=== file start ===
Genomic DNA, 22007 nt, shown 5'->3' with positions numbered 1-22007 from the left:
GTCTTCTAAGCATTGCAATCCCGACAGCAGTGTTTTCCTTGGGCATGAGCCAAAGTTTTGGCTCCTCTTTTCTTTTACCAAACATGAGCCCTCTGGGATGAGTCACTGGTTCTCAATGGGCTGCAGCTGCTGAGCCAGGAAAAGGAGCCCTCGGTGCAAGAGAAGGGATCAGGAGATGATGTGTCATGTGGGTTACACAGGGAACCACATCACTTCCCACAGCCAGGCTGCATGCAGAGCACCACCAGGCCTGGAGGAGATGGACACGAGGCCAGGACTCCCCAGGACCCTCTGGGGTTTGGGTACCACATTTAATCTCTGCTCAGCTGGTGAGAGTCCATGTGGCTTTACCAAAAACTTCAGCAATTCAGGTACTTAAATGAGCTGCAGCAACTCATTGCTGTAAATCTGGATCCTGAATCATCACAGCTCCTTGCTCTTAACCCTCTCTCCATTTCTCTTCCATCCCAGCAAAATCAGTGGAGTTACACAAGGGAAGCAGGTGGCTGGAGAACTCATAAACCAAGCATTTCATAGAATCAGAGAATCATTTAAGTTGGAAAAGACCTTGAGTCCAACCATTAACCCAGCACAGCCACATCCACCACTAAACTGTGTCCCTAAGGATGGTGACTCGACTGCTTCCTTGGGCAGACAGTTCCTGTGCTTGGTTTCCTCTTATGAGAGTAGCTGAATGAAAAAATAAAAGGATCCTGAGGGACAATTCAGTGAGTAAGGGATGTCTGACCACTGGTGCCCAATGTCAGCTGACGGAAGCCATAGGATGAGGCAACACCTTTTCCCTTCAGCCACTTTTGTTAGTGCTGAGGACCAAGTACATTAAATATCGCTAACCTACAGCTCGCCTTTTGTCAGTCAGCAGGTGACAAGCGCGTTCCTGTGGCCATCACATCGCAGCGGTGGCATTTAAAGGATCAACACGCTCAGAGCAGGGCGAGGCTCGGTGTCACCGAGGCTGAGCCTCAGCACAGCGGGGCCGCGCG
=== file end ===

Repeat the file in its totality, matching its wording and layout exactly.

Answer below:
Genomic DNA, 22007 nt, shown 5'->3' with positions numbered 1-22007 from the left:
GTCTTCTAAGCATTGCAATCCCGACAGCAGTGTTTTCCTTGGGCATGAGCCAAAGTTTTGGCTCCTCTTTTCTTTTACCAAACATGAGCCCTCTGGGATGAGTCACTGGTTCTCAATGGGCTGCAGCTGCTGAGCCAGGAAAAGGAGCCCTCGGTGCAAGAGAAGGGATCAGGAGATGATGTGTCATGTGGGTTACACAGGGAACCACATCACTTCCCACAGCCAGGCTGCATGCAGAGCACCACCAGGCCTGGAGGAGATGGACACGAGGCCAGGACTCCCCAGGACCCTCTGGGGTTTGGGTACCACATTTAATCTCTGCTCAGCTGGTGAGAGTCCATGTGGCTTTACCAAAAACTTCAGCAATTCAGGTACTTAAATGAGCTGCAGCAACTCATTGCTGTAAATCTGGATCCTGAATCATCACAGCTCCTTGCTCTTAACCCTCTCTCCATTTCTCTTCCATCCCAGCAAAATCAGTGGAGTTACACAAGGGAAGCAGGTGGCTGGAGAACTCATAAACCAAGCATTTCATAGAATCAGAGAATCATTTAAGTTGGAAAAGACCTTGAGTCCAACCATTAACCCAGCACAGCCACATCCACCACTAAACTGTGTCCCTAAGGATGGTGACTCGACTGCTTCCTTGGGCAGACAGTTCCTGTGCTTGGTTTCCTCTTATGAGAGTAGCTGAATGAAAAAATAAAAGGATCCTGAGGGACAATTCAGTGAGTAAGGGATGTCTGACCACTGGTGCCCAATGTCAGCTGACGGAAGCCATAGGATGAGGCAACACCTTTTCCCTTCAGCCACTTTTGTTAGTGCTGAGGACCAAGTACATTAAATATCGCTAACCTACAGCTCGCCTTTTGTCAGTCAGCAGGTGACAAGCGCGTTCCTGTGGCCATCACATCGCAGCGGTGGCATTTAAAGGATCAACACGCTCAGAGCAGGGCGAGGCTCGGTGTCACCGAGGCTGAGCCTCAGCACAGCGGGGCCGCGCG